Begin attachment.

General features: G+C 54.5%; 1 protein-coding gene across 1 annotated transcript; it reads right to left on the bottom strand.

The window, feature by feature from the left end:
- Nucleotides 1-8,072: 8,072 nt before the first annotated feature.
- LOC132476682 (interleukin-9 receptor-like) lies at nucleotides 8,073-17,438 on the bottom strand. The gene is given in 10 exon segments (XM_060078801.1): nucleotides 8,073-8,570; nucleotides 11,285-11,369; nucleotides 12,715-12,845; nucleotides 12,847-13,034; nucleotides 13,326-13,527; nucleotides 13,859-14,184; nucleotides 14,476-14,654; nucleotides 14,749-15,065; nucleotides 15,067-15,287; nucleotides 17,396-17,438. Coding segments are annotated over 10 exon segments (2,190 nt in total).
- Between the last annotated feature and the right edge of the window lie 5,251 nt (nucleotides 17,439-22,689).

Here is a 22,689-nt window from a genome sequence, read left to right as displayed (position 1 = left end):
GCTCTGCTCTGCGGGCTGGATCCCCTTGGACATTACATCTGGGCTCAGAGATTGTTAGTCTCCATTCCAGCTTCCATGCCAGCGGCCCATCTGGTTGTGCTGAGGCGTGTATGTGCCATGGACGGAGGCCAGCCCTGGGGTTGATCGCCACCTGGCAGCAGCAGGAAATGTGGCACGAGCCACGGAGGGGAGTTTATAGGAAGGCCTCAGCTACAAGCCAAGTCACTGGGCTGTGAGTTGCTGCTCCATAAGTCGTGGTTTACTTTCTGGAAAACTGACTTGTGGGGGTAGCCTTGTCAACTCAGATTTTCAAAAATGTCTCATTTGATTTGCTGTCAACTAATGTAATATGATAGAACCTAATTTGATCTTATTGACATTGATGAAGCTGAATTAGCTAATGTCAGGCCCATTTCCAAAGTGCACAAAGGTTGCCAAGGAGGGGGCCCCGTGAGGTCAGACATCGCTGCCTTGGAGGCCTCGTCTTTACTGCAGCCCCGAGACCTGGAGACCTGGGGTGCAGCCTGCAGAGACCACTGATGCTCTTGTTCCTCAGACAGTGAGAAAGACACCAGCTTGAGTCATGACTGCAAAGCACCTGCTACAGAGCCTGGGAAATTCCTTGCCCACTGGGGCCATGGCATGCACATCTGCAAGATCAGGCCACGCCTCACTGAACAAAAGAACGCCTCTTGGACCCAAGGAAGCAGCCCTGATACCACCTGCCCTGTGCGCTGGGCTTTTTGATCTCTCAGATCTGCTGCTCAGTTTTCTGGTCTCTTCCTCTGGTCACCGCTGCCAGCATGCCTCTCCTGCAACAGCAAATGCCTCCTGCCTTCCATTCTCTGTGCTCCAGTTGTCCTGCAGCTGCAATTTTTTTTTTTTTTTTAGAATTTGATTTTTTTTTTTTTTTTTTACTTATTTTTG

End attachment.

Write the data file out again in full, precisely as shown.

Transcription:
General features: G+C 54.5%; 1 protein-coding gene across 1 annotated transcript; it reads right to left on the bottom strand.

The window, feature by feature from the left end:
- Nucleotides 1-8,072: 8,072 nt before the first annotated feature.
- LOC132476682 (interleukin-9 receptor-like) lies at nucleotides 8,073-17,438 on the bottom strand. The gene is given in 10 exon segments (XM_060078801.1): nucleotides 8,073-8,570; nucleotides 11,285-11,369; nucleotides 12,715-12,845; nucleotides 12,847-13,034; nucleotides 13,326-13,527; nucleotides 13,859-14,184; nucleotides 14,476-14,654; nucleotides 14,749-15,065; nucleotides 15,067-15,287; nucleotides 17,396-17,438. Coding segments are annotated over 10 exon segments (2,190 nt in total).
- Between the last annotated feature and the right edge of the window lie 5,251 nt (nucleotides 17,439-22,689).

Here is a 22,689-nt window from a genome sequence, read left to right as displayed (position 1 = left end):
GCTCTGCTCTGCGGGCTGGATCCCCTTGGACATTACATCTGGGCTCAGAGATTGTTAGTCTCCATTCCAGCTTCCATGCCAGCGGCCCATCTGGTTGTGCTGAGGCGTGTATGTGCCATGGACGGAGGCCAGCCCTGGGGTTGATCGCCACCTGGCAGCAGCAGGAAATGTGGCACGAGCCACGGAGGGGAGTTTATAGGAAGGCCTCAGCTACAAGCCAAGTCACTGGGCTGTGAGTTGCTGCTCCATAAGTCGTGGTTTACTTTCTGGAAAACTGACTTGTGGGGGTAGCCTTGTCAACTCAGATTTTCAAAAATGTCTCATTTGATTTGCTGTCAACTAATGTAATATGATAGAACCTAATTTGATCTTATTGACATTGATGAAGCTGAATTAGCTAATGTCAGGCCCATTTCCAAAGTGCACAAAGGTTGCCAAGGAGGGGGCCCCGTGAGGTCAGACATCGCTGCCTTGGAGGCCTCGTCTTTACTGCAGCCCCGAGACCTGGAGACCTGGGGTGCAGCCTGCAGAGACCACTGATGCTCTTGTTCCTCAGACAGTGAGAAAGACACCAGCTTGAGTCATGACTGCAAAGCACCTGCTACAGAGCCTGGGAAATTCCTTGCCCACTGGGGCCATGGCATGCACATCTGCAAGATCAGGCCACGCCTCACTGAACAAAAGAACGCCTCTTGGACCCAAGGAAGCAGCCCTGATACCACCTGCCCTGTGCGCTGGGCTTTTTGATCTCTCAGATCTGCTGCTCAGTTTTCTGGTCTCTTCCTCTGGTCACCGCTGCCAGCATGCCTCTCCTGCAACAGCAAATGCCTCCTGCCTTCCATTCTCTGTGCTCCAGTTGTCCTGCAGCTGCAATTTTTTTTTTTTTTTTAGAATTTGATTTTTTTTTTTTTTTTTTACTTATTTTTG